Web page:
Fortune provides us with several graphs in this article. It shows the degree to which regional home prices are overvalued or undervalued, using the statistics from the time the pandemic began in March 2020 and the housing bubble of 2007 around the same month. There’s also a graph from another article by Fortune which is showing how much regional prices are currently overvalued.
If you check those graphs, there are just a couple of areas that are really overvalued. One of them is Boise, Idaho. Another is a tiny little area in Homosassa Springs, Florida. Then some other little areas in between. However, California and New York are closer to not being in danger at all according to the graph.
Looking at the map, what we can hypothesize happened is people from California moved out to Boise city. People from Seattle moved up to Phoenix, Arizona. And then, people from New York moved down to Florida. So, all of a sudden, not only do we have more inflation in these areas, but we also have an influx of property values going up even higher because more people are in there.
For metros like New York and San Francisco, the overvaluation of housing is at around 3% and 13% respectively, according to Fortune.
As you can see, there is no bubble. There is no crash.
Even Moody’s, which has been pretty negative about the housing market recently, admits they couldn’t call what’s happening right now a housing bubble.
And according to Fortune’s report, “In order for it to be a housing bubble, it would need both home price overvaluation and speculation in the market. Unlike in the FOMO-driven 2000s housing market, Zandi doesn't think speculation is driving our ongoing boom.”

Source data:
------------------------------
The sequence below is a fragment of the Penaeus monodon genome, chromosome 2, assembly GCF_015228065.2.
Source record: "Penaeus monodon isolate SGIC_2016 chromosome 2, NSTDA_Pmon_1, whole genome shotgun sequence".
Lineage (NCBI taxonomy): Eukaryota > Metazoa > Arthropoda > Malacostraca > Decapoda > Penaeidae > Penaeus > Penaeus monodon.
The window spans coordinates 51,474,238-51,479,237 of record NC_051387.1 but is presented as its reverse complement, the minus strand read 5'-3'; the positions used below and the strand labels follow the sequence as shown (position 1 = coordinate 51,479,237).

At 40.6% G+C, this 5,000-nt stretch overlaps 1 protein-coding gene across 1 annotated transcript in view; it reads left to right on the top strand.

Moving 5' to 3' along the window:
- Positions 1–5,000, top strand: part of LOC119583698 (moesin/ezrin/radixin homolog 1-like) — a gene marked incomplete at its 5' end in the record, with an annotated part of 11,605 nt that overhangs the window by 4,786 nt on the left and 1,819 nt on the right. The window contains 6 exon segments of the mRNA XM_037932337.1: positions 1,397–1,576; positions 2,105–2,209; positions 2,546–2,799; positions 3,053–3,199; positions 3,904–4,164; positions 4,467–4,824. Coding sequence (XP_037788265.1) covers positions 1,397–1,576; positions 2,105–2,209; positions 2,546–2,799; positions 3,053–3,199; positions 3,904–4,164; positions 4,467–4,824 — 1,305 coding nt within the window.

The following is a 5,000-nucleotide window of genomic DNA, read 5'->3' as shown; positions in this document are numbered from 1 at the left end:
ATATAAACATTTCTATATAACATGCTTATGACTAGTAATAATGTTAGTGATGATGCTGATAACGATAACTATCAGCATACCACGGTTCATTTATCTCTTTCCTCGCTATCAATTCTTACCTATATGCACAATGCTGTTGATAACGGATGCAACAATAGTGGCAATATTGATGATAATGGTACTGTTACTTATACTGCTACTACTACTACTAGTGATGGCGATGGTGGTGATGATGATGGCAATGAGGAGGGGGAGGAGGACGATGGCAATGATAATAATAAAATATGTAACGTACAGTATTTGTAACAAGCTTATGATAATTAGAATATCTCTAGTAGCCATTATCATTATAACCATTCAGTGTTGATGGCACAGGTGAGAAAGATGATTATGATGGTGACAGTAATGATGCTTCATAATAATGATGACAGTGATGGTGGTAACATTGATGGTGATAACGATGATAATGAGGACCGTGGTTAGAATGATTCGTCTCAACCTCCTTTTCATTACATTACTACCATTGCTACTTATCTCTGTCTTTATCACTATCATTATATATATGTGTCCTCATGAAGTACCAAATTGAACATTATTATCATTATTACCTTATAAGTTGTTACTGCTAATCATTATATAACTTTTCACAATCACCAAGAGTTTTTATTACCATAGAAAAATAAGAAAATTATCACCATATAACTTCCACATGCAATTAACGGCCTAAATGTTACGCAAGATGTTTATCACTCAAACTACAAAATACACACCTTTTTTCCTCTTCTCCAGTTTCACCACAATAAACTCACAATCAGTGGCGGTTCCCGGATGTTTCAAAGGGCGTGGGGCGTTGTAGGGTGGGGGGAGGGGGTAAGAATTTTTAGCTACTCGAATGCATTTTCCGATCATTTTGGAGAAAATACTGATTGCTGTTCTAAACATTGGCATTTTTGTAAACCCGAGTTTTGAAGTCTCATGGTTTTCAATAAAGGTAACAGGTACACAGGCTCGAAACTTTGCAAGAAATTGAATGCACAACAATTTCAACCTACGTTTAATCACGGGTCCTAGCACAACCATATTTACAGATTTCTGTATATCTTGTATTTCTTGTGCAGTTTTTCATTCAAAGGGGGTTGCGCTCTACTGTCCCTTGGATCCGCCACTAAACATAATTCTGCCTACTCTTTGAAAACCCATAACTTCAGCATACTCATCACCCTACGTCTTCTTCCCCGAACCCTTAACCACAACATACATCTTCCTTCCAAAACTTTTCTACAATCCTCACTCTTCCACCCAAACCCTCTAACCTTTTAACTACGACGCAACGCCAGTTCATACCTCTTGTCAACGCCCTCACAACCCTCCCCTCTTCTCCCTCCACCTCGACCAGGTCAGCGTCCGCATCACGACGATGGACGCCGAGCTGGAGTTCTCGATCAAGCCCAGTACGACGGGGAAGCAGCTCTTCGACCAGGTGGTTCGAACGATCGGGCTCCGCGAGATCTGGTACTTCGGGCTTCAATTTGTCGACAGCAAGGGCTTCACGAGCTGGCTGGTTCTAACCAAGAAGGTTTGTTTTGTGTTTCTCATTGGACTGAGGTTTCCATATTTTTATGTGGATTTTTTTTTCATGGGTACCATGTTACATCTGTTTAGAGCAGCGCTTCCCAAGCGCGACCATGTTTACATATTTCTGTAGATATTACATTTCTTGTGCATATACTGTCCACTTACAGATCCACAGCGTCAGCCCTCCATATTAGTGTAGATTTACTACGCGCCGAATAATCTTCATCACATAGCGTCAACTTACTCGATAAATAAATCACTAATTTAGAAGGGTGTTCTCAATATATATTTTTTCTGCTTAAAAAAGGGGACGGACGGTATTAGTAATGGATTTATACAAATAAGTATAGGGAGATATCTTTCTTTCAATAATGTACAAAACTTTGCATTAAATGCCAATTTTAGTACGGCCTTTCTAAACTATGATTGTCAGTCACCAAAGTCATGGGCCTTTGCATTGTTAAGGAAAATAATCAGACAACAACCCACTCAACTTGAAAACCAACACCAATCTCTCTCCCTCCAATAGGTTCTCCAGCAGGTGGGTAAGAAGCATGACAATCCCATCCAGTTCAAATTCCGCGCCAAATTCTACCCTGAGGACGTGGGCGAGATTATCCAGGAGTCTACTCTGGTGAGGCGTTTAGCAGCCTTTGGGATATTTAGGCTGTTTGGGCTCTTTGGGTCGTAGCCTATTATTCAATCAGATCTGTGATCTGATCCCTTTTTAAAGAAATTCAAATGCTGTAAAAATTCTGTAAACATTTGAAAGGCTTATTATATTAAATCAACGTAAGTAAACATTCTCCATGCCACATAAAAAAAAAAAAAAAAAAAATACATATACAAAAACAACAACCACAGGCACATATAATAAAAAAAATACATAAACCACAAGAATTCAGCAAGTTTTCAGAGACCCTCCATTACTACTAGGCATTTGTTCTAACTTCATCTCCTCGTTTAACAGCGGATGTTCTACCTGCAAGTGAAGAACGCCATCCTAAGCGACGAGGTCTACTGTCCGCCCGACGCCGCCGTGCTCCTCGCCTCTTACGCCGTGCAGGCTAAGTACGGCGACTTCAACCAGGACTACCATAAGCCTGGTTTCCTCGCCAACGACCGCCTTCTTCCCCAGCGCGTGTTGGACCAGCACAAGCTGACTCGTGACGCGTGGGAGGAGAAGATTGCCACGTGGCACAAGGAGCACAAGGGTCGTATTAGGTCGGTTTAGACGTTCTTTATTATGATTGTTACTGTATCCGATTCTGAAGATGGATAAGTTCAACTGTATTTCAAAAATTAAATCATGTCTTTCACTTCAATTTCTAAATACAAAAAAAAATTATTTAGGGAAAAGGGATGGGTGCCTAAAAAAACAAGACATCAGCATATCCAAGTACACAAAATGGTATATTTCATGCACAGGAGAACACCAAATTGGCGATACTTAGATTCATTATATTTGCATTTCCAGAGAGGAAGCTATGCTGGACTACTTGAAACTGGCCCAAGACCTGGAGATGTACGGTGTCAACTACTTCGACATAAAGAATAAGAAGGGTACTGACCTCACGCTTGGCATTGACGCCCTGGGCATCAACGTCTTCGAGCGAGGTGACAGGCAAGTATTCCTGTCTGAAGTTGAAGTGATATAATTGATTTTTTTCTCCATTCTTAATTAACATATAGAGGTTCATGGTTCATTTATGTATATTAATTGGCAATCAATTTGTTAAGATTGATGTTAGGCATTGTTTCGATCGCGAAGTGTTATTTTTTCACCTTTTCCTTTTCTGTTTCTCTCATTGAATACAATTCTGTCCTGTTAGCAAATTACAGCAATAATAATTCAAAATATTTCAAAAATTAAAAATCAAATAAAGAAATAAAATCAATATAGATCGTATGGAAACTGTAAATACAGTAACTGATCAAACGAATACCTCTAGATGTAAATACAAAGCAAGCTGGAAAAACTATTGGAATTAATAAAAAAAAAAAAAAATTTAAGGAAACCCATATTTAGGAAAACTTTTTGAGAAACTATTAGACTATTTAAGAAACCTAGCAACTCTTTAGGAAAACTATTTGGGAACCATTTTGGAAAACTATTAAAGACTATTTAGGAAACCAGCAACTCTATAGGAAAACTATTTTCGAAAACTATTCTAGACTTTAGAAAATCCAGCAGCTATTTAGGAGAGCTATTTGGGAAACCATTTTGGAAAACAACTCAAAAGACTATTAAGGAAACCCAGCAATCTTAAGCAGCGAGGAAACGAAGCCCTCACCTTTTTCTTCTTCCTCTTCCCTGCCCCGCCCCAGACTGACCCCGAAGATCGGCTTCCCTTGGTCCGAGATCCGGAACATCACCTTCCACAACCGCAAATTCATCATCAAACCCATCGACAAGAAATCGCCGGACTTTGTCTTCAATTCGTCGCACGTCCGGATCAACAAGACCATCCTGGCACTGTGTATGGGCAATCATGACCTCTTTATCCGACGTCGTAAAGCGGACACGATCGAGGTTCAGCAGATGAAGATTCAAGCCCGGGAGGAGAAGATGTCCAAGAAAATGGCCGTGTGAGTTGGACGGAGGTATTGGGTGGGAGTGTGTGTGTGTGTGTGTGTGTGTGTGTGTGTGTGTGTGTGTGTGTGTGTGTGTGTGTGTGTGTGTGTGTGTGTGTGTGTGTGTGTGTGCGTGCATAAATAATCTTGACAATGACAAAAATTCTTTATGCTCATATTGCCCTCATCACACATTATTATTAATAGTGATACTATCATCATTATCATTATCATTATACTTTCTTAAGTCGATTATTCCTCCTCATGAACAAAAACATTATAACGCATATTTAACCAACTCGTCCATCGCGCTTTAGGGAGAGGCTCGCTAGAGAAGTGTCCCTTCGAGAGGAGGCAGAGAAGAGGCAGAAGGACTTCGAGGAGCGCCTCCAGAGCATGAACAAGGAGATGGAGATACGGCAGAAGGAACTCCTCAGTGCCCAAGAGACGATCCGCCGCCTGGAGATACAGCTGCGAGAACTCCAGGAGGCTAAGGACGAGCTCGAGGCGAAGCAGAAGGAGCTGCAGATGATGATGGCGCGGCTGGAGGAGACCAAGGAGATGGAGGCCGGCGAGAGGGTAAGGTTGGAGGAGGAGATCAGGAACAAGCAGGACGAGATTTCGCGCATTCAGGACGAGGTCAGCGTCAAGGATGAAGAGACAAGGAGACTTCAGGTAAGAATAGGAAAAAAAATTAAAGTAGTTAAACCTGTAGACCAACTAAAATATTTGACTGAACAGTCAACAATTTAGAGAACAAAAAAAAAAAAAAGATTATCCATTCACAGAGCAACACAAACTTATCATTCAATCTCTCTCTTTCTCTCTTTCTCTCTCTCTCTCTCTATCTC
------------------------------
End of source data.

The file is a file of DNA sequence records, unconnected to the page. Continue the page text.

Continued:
“In 2007, many of the nation's most overpriced housing markets were in California, New York, and Florida. This time, Florida has a heavy concentration of overpriced markets, but California and New York (which have both seen an uptick in out-migration during the pandemic) rank much lower,” Fortune says.
This is what I am looking at as a possibility. Now, I’m not saying this is gonna happen.
But Fortune says, in 2007 when the housing market did crash, Phoenix and Las Vegas were overpriced by 59% and 72% respectively. As of March 2022, these two metros are nearing their previous highs (55% and 60% respectively).
If a housing correction does come and the demand in these areas starts decreasing, that’s when we start worrying about these specific areas. Luckily, it doesn’t look like the demand is waning.
Right now, the housing market in most areas is still pretty hot. According to statistics from Current Matters, the average forecast for the market expanding is at 9%.
The data we just looked at shows where the market expanded during the pandemic. We have Boise, Idaho, and different parts of Florida. I’m pretty sure several parts of Tennessee are growing. While the situation is different for each regional market, one thing is clear - there is no housing crash.
Pay attention to the statistics as the market eases in at the end of this year or the beginning of next year, depending on how quickly these rates rise or remain where they are. Because it will tell us how quickly this market will begin to slow and transition into a normal market. Or whether it will be stretched a bit farther.
At this point, we don’t know. All we know is that we are not in a housing crash.
Pay attention to what's going on around you, as well as what economists are saying. Pay attention to the data, because it does not point in that direction.
A recession now? That's different. We'll see what happens.